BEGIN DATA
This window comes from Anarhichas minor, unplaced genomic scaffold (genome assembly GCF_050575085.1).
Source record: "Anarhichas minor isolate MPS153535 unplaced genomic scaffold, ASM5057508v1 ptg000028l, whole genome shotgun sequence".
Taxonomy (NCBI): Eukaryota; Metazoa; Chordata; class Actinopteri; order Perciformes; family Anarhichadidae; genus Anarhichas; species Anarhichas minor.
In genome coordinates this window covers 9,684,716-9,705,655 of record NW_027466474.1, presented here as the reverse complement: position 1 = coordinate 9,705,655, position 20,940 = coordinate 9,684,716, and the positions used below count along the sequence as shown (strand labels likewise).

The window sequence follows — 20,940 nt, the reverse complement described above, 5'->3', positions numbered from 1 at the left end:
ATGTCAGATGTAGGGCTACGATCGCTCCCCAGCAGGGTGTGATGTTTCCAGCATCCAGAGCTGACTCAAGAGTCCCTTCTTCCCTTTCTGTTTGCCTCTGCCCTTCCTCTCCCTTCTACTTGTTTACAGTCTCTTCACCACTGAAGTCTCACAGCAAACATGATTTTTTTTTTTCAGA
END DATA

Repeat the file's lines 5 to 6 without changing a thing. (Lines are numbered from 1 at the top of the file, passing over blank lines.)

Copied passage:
The window sequence follows — 20,940 nt, the reverse complement described above, 5'->3', positions numbered from 1 at the left end:
ATGTCAGATGTAGGGCTACGATCGCTCCCCAGCAGGGTGTGATGTTTCCAGCATCCAGAGCTGACTCAAGAGTCCCTTCTTCCCTTTCTGTTTGCCTCTGCCCTTCCTCTCCCTTCTACTTGTTTACAGTCTCTTCACCACTGAAGTCTCACAGCAAACATGATTTTTTTTTTTCAGA